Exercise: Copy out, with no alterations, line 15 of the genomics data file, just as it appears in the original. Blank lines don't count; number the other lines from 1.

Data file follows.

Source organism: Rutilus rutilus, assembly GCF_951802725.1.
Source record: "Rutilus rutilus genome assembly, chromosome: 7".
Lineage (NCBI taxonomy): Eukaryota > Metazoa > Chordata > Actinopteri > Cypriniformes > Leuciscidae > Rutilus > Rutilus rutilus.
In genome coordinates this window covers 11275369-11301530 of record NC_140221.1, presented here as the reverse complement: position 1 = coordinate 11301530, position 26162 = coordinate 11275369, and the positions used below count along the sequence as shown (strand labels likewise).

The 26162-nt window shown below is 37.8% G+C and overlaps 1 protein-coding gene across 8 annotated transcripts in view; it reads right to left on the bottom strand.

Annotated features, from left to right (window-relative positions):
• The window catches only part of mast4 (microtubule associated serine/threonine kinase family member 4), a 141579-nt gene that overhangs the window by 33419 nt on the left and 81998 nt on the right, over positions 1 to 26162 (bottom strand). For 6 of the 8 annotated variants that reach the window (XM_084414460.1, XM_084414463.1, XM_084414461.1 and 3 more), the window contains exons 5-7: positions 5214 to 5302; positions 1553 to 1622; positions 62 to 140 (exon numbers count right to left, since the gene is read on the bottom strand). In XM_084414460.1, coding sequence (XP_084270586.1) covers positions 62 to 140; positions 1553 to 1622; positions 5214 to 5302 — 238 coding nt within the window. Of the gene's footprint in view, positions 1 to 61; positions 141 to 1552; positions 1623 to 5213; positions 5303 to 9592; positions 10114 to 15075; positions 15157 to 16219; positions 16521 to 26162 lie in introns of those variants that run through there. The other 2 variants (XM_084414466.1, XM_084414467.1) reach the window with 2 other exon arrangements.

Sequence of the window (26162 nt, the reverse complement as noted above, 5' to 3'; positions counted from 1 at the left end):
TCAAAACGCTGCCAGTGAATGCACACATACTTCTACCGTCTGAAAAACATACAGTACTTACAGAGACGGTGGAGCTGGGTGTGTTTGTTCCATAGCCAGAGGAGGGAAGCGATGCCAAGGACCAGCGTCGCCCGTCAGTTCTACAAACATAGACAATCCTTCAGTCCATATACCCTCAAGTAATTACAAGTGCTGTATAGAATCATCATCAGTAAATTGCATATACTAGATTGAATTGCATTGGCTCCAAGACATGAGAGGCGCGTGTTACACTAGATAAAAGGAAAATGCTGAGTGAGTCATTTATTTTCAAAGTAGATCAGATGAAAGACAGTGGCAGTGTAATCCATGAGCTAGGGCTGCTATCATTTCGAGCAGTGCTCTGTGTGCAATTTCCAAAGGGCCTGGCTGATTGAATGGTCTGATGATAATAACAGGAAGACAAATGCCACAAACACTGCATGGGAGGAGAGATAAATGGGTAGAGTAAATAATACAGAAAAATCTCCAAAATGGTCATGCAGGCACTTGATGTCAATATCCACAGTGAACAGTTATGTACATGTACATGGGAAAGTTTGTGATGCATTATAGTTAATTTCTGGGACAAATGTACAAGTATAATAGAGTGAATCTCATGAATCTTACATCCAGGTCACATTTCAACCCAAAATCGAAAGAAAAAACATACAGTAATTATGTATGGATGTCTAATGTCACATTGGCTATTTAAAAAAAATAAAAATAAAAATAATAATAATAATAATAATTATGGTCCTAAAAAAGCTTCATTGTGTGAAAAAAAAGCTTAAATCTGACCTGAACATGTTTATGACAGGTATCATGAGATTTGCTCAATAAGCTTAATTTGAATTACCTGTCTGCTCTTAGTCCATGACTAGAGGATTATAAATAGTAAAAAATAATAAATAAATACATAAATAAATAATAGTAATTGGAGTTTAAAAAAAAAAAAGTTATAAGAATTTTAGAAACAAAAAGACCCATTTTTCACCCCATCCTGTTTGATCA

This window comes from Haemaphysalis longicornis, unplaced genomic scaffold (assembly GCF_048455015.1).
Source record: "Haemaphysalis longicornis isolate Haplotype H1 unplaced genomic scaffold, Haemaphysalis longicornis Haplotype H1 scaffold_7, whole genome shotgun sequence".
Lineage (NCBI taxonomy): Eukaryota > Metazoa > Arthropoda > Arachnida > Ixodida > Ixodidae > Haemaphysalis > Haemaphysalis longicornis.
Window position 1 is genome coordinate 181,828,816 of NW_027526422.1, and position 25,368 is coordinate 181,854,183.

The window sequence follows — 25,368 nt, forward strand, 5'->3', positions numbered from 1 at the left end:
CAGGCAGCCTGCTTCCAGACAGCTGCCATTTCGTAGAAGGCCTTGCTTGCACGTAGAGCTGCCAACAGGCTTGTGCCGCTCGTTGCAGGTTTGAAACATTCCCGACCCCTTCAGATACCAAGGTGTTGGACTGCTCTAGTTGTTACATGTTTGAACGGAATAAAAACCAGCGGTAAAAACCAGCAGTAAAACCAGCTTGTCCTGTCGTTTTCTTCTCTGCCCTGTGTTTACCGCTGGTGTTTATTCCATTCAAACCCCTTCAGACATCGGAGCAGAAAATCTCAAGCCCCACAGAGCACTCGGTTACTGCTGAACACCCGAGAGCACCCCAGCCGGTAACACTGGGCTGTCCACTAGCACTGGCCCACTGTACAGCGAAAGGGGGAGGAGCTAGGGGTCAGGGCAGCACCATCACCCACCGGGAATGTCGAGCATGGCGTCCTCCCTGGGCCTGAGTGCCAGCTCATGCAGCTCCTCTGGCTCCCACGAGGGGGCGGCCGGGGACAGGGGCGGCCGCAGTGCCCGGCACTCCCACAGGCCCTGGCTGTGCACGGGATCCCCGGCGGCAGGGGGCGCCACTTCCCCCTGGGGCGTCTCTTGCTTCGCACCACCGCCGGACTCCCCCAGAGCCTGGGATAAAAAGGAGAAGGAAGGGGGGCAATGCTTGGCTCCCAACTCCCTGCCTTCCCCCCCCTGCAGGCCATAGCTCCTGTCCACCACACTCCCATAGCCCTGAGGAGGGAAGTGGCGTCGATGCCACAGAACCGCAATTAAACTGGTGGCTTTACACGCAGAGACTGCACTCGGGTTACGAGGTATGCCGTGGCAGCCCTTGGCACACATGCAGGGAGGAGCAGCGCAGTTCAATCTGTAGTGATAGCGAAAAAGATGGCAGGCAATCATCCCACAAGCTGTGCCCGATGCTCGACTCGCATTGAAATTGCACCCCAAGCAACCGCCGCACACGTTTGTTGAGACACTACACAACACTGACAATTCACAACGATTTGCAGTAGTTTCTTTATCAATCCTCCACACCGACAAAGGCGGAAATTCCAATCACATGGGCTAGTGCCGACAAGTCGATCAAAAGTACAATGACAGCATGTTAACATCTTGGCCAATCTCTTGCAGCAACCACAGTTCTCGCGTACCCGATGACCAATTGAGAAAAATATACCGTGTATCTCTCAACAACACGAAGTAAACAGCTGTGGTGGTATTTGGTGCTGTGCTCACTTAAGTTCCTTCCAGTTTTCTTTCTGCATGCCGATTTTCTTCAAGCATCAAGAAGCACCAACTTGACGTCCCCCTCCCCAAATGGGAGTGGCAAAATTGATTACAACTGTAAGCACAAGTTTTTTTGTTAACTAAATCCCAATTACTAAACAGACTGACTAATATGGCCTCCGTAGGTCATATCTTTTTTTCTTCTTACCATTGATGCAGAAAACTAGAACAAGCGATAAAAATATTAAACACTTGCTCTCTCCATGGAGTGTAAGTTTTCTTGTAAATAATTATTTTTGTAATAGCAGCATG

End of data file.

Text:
CAGGCAGCCTGCTTCCAGACAGCTGCCATTTCGTAGAAGGCCTTGCTTGCACGTAGAGCTGCCAACAGGCTTGTGCCGCTCGTTGCAGGTTTGAAACATTCCCGACCCCTTCAGATACCAAGGTGTTGGACTGCTCTAGTTGTTACATGTTTGAACGGAATAAAAACCAGCGGTAAAAACCAGCAGTAAAACCAGCTTGTCCTGTCGTTTTCTTCTCTGCCCTGTGTTTACCGCTGGTGTTTATTCCATTCAAACCCCTTCAGACATCGGAGCAGAAAATCTCAAGCCCCACAGAGCACTCGGTTACTGCTGAACACCCGAGAGCACCCCAGCCGGTAACACTGGGCTGTCCACTAGCACTGGCCCACTGTACAGCGAAAGGGGGAGGAGCTAGGGGTCAGGGCAGCACCATCACCCACCGGGAATGTCGAGCATGGCGTCCTCCCTGGGCCTGAGTGCCAGCTCATGCAGCTCCTCTGGCTCCCACGAGGGGGCGGCCGGGGACAGGGGCGGCCGCAGTGCCCGGCACTCCCACAGGCCCTGGCTGTGCACGGGATCCCCGGCGGCAGGGGGCGCCACTTCCCCCTGGGGCGTCTCTTGCTTCGCACCACCGCCGGACTCCCCCAGAGCCTGGGATAAAAAGGAGAAGGAAGGGGGGCAATGCTTGGCTCCCAACTCCCTGCCTTCCCCCCCCTGCAGGCCATAGCTCCTGTCCACCACACTCCCATAGCCCTGAGGAGGGAAGTGGCGTCGATGCCACAGAACCGCAATTAAACTGGTGGCTTTACACGCAGAGACTGCACTCGGGTTACGAGGTATGCCGTGGCAGCCCTTGGCACACATGCAGGGAGGAGCAGCGCAGTTCAATCTGTAGTGATAGCGAAAAAGATGGCAGGCAATCATCCCACAAGCTGTGCCCGATGCTCGACTCGCATTGAAATTGCACCCCAAGCAACCGCCGCACACGTTTGTTGAGACACTACACAACACTGACAATTCACAACGATTTGCAGTAGTTTCTTTATCAATCCTCCACACCGACAAAGGCGGAAATTCCAATCACATGGGCTAGTGCCGACAAGTCGATCAAAAGTACAATGACAGCATGTTAACATCTTGGCCAATCTCTTGCAGCAACCACAGTTCTCGCGTACCCGATGACCAATTGAGAAAAATATACCGTGTATCTCTCAACAACACGAAGTAAACAGCTGTGGTGGTATTTGGTGCTGTGCTCACTTAAGTTCCTTCCAGTTTTCTTTCTGCATGCCGATTTTCTTCAAGCATCAAGAAGCACCAACTTGACGTCCCCCTCCCCAAATGGGAGTGGCAAAATTGATTACAACTGTAAGCACAAGTTTTTTTGTTAACTAAATCCCAATTACTAAACAGACTGACTAATATGGCCTCCGTAGGTCATATCTTTTTTTCTTCTTACCATTGATGCAGAAAACTAGAACAAGCGATAAAAATATTAAACACTTGCTCTCTCCATGGAGTGTAAGTTTTCTTGTAAATAATTATTTTTGTAATAGCAGCATG